Along with the aspects of the war in Ukraine, interest has returned to the situation in Taiwan, island claimed by China as a territory belonging to the People's Republic (RPC). Not that the two are formally related, but the decades-long dispute has returned to the attention of international observers since it influenced the position formally taken by Beijing in the UN General Assembly, where it abstained from the motion condemning the Russian aggression ( which does not mean approval), arguing (thinking of Taiwan) that the territorial integrity of a state must always be safeguarded.
The origins of the dispute
Taiwan has been a de facto (but not legally) independent and democratic nation since October 1, 1949, when Chiang Kai-Shek fled to the island following Mao Zedong's seizure of power. On this occasion, he took away the gold reserves and what remained of the Chinese Air Force and Navy from the country after the fierce battles fought for power between the Nationalist Party (Kuomintang) and the Communist Party. The Communists of the PRC declared the Taiwanese nationalist government which, however, still today, it sees itself as the only legitimate government in China. In fact, in its constitution it claims sovereignty over mainland China and outer Mongolia. The capital de jure it is Nanjing, on the Chinese coast, while the provisional capital is Taipei.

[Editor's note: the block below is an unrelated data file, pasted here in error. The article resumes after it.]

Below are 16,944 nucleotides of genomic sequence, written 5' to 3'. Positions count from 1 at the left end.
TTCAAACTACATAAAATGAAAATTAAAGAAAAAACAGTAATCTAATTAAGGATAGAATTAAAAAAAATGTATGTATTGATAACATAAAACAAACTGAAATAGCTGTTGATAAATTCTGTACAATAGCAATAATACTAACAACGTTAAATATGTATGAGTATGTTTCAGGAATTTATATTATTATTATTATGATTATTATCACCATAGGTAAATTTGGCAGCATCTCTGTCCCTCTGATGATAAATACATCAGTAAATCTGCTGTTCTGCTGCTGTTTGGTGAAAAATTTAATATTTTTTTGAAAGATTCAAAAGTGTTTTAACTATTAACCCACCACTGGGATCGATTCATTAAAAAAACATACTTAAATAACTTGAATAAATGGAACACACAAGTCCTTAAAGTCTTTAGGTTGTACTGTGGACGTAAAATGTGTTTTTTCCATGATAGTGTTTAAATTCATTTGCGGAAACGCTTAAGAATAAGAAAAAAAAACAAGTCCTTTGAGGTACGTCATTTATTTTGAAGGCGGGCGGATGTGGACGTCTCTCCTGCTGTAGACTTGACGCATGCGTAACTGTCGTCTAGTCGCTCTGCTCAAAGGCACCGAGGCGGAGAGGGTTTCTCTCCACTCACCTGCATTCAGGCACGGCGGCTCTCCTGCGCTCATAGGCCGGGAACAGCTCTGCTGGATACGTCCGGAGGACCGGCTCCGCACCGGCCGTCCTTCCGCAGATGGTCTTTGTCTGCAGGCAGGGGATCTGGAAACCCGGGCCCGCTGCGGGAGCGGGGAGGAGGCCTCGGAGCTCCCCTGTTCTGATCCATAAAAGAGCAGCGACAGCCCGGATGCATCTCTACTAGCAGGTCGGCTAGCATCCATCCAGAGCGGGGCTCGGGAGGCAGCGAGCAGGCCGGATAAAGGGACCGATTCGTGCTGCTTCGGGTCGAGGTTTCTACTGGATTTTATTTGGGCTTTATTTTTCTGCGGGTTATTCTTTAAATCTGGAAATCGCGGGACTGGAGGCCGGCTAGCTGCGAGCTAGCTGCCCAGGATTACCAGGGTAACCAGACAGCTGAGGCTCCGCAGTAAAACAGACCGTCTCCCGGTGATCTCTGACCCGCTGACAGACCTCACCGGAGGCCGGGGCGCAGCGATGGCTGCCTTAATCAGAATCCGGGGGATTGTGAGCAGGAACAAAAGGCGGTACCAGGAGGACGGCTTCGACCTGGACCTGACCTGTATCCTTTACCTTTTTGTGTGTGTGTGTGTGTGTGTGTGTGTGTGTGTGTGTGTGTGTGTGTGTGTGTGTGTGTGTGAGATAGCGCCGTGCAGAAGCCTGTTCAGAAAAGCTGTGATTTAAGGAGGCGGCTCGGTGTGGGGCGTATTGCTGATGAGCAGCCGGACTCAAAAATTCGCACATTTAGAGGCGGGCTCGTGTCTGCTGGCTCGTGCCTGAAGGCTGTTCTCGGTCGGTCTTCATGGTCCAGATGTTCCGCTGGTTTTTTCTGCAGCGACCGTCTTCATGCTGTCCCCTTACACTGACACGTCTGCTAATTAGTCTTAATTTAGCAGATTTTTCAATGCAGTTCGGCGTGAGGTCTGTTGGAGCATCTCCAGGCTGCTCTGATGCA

The Republic of China (DRC), as Taiwan is formally known, consists of a group of islands which, in addition to the main one separated from mainland China by a 65 nm arm of sea at its narrowest point, about 185 nm long and with an average depth of 70 m, it also includes other islands and small archipelagos such as Penghu (Pescadores), Kinmen (Quemoy) and Matsu, geographically located much closer to the Chinese coasts. Taiwan is recognized by only 14 sovereign states in the worldi.
Until the 90s, Beijing could do nothing but launch empty threats against Taipei, not having the naval capacity to cross the strait with large expeditionary forces, in order to regain control of what is considered a "rebel" province . At the same time, Taiwan was known to be the militarily strongest side of the strait.
But why is Taiwan, beyond matters of principle, considered so important to Beijing?
The strategic importance of Taiwan